The overall goal of this Phase I SBIR application is to develop a non-cell-based means of inhibiting coagulation and platelet activation on engineered vascular grafts, so that small-diameter arterial grafts may be available "off the shelf." This arterial graft will consist of human engineered tissue that is decellularized and coated with a novel, covalently-bound layer that mimics aspects of the endothelial cell glycocalyx. By providing an anti-thrombotic function through inhibition of the intrinsic clotting pathway and platelets, this coating will address the main problem with current small diameter vascular grafts, which is early, severe clotting. If functional and successful, this engineered, coated arterial graft will provide an option for patients who lack available vein for bypass conduit, and possibly eliminate the need to harvest a patient's own vein tissue for use as a replacement conduit in vascular bypass surgeries. Cardiovascular disease is the most costly and deadly disease in the US and in much of the Western world. Peripheral vascular disease (PAD) affects 12-20% of people over age 65. Symptomatic but stable disease is usually treated with conservative therapies such as dietary changes, exercise and pharmacological therapies. However, 20-30% of PAD patients suffer from debilitating claudication or critical limb ischemia, and in these patients, limb revascularization offers relief of symptoms and prevention of amputation. Catheter- based therapies are being used to restore arterial patency in PAD patients, but these techniques often offer only temporary relief, and many patients eventually require surgery. Currently, there are roughly 130 peripheral arterial bypass procedures performed annually for every 100,000 Medicare beneficiaries, corresponding to approximately 61,000 peripheral bypass operations each year in the US. Complicating this situation, almost one-third of patients requiring bypass do not possess suitable autologous vein for use in their bypass procedure due to prior vein harvest, venous disease, or the desire to preserve vein for anticipated coronary or other bypass procedures. Synthetic grafts composted of PTFE have been used in place of native vein, but the patency of PTFE grafts in the peripheral circulation is only 50-60% at 3 years. Heparin-coating of PTFE grafts in order to attempt to reduce failure through thrombosis, as in the Gore Propaten(R) graft, has not resulted in substantial improvement, and these heparin coated PTFE grafts still display lower patency rates than autologous vein. Hence, there is a significant medical need for a small-diameter, "off the shelf" arterial graft that eliminates the need for vein harvest yet functions better than PTFE, and ideally as well as native vein, in the peripheral circulation without clotting. Such a product could substantially improve outcomes for patients with severe PAD. Humacyte has developed methods to grow engineered vascular tissues from banked human smooth muscle cells that are seeded onto a biodegradable scaffold and cultured in bioreactors. No cells are harvested from the recipient for this process. These tissues are then decellularized, creating an acellular tubular tissue that has excellent mechanical characteristics. We have tested these tubular engineered tissues as arteriovenous grafts in a primate model, and they have shown excellent function. Clinical trials of the Humacyte graft as an arteriovenous conduit for hemodialysis access are currently underway in the United States and Europe. In this Phase I SBIR application, this novel graft will be further enhanced with a creative new, covalently-bound luminal coating that mimics aspects of the endothelial glycocalyx, thereby increasing the graft's thromboresistance and allowing the graft to remain patent even when used in small-diameter settings, such as bypass procedures for PAD. In this application, we will test the ability of the coating to withstand the shear stress present in the peripheral circulation and test the stability and functionality of this coating after a period of storage in saline in order to ascertain whether the coating has an acceptable shelf-life. Finally, we will determine the in vivo efficacy of coated grafts in a short-term (2-week) porcine carotid artery bypass model. If this coating strategy is successful, then the chemistry developed herein could not only create the first graft to function well in small-diameter PAD bypass, but it could pave the way for using the Humacyte HAVG in coronary artery bypass. In addition, the chemistry could be suitably modified to covalently coat other blood-contacting devices, thereby decreasing thrombogenicity and improving outcomes for a variety of cardiovascular implants and devices. Thus, this novel approach could have a significant impact on the field of vascular surgery.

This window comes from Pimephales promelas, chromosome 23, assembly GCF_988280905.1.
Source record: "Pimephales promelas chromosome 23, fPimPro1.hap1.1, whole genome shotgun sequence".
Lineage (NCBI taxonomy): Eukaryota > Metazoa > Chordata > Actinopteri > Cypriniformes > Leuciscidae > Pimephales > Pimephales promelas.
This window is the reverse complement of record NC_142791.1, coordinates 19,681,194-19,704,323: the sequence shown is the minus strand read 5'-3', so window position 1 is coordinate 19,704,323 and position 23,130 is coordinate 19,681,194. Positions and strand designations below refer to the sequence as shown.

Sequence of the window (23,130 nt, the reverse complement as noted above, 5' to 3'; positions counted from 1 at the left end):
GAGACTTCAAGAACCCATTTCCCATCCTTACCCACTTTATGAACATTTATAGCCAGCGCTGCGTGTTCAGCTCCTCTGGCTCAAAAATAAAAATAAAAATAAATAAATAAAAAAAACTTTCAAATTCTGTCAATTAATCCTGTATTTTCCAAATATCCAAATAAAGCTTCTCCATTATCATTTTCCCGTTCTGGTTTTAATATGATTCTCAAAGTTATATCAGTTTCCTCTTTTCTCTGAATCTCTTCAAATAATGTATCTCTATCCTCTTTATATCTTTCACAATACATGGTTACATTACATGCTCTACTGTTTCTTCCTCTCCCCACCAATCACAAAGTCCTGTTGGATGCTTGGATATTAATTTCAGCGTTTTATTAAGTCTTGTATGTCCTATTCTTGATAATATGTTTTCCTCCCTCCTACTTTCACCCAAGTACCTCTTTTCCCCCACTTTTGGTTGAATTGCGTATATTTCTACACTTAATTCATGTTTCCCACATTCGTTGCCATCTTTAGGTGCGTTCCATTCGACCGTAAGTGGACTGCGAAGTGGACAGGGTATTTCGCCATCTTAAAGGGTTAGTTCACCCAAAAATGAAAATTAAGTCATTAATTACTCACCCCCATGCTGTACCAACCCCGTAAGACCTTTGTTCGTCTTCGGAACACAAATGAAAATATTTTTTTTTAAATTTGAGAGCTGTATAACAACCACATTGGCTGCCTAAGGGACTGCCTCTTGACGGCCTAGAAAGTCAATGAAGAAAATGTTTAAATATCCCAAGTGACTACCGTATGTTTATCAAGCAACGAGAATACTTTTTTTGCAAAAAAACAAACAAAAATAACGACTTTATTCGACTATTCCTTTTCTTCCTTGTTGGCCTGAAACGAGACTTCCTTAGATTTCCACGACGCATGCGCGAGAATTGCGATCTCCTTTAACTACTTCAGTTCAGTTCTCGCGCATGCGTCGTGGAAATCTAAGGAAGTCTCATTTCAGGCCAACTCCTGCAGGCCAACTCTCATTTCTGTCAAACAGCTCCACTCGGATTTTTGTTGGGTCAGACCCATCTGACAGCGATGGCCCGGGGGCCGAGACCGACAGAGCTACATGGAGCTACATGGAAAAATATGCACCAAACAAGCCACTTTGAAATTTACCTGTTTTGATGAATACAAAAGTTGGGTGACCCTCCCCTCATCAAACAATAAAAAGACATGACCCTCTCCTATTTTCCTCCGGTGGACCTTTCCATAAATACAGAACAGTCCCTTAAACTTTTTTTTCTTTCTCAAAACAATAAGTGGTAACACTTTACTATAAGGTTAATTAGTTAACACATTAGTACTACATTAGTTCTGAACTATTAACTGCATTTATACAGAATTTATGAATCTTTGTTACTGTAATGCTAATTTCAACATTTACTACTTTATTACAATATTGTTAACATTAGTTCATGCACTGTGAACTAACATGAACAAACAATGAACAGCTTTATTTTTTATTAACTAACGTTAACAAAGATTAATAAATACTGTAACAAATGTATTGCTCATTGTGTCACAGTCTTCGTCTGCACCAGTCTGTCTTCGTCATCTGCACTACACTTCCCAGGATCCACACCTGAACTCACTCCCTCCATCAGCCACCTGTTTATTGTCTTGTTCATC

The proposed work will develop a novel type of vascular graft for use in small-diameter bypass surgeries, such as those used to treat peripheral arterial disease. The graft will consist of human engineered tissue that is coated with a novel, covalently bound layer that mimics aspects of the endothelial glycocalyx. By providing an anti-thrombotic function through inhibition of the intrinsic clotting pathway and platelets, this coating will addrss the main problem with current small diameter vascular grafts, which is early, severe clotting. This engineered, decellularized, and coated small diameter vascular graft will be an off the shelf product that could provide an option for patients who lack available vein for bypass conduit, and possibly eliminate the need to harvest a patient's own vein tissue for use as a replacement conduit in vascular bypass surgeries.